The impact of these rules on foreign trade is low since most trade finance products are not subject to country risk provisioning. Trade credits with a maturity not exceeding one year are exempt, as are pre-financing credits with a term equal to or less than six months for specific export agreements.

The rules also provide for an exemption for CESCE insurance operations, which is an added incentive for banks to have this guarantee in medium- and long-term transactions since, in addition to eliminating default risk, they do not then have to set aside country risk provisions.

The prudential treatment of instruments supporting internationalisation and, specifically, of instruments linked to short-term trade transactions draws on two significant regulatory frameworks: Basel III, at the international level; and the Regulation (which is directly applicable in all Member States) and the Directive on prudential requirements and their attendant supervision, drafted within the European Union, namely Regulation (EU) No. 575/2013 on prudential requirements for credit institutions and investment firms, which is directly applicable throughout the EU, and Directive 2013/36/EU on access to the activity of credit institutions and their prudential supervision. This latter Directive requires, in turn, national transposition.

The three major avenues of regulatory reform under Basel III and their transposition to the European legislative framework, with consequences for foreign trade-related transactions, are the treatment of credit risk for solvency purposes, the leverage ratio (the ratio of top-quality capital to total assets) and liquidity ratios. The discussions on solvency have been concluded, while certain aspects of the leverage and liquidity ratios remain subject to review.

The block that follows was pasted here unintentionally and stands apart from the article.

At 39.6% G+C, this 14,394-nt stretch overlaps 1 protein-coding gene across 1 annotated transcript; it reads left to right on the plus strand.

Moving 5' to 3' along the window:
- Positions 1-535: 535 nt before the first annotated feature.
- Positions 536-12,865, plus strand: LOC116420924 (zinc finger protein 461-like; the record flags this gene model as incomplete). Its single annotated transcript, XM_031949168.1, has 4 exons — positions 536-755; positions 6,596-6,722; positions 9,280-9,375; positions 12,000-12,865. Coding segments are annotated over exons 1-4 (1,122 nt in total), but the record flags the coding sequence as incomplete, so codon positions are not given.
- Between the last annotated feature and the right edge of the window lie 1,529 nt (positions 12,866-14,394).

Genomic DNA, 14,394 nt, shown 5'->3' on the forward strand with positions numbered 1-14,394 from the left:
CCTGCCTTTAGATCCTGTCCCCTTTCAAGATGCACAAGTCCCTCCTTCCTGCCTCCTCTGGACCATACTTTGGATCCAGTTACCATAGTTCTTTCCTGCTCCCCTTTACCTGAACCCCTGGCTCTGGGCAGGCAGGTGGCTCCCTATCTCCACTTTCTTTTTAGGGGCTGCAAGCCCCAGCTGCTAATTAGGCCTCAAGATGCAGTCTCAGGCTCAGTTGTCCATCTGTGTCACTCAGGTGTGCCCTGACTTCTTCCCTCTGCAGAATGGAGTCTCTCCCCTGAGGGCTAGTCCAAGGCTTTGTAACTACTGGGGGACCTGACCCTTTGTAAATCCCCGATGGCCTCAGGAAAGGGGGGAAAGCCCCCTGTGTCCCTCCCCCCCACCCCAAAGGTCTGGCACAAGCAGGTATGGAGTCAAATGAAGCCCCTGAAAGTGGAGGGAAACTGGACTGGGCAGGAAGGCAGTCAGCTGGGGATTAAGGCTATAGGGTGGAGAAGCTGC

As regards the treatment of credit risk, Basel III recognises a lower foreign trade financing risk than Basel II. As a result, the consumption of capital in these transactions is lower than in other analogous short-term financing transactions. These changes have been transposed into European prudential regulations.

Lastly, in connection with liquidity management and supervision, the Basel Committee (and, to a greater extent, European legislation) has incorporated into the determination of the short-term liquidity ratio a specific treatment for foreign trade-related transactions with a residual maturity of 30 days or less. The potential adverse effect on the availability of financing for foreign trade derived from the obligation to maintain sufficient, quality liquid assets is thereby mitigated.

In an economy with a developed banking system such as ours, financing for the internationalisation of the Spanish economy is largely conditional on developments at the international level. The best policy for promoting the financing of the international expansion of our companies is to ensure the financial stability and soundness of the Spanish financial and banking system.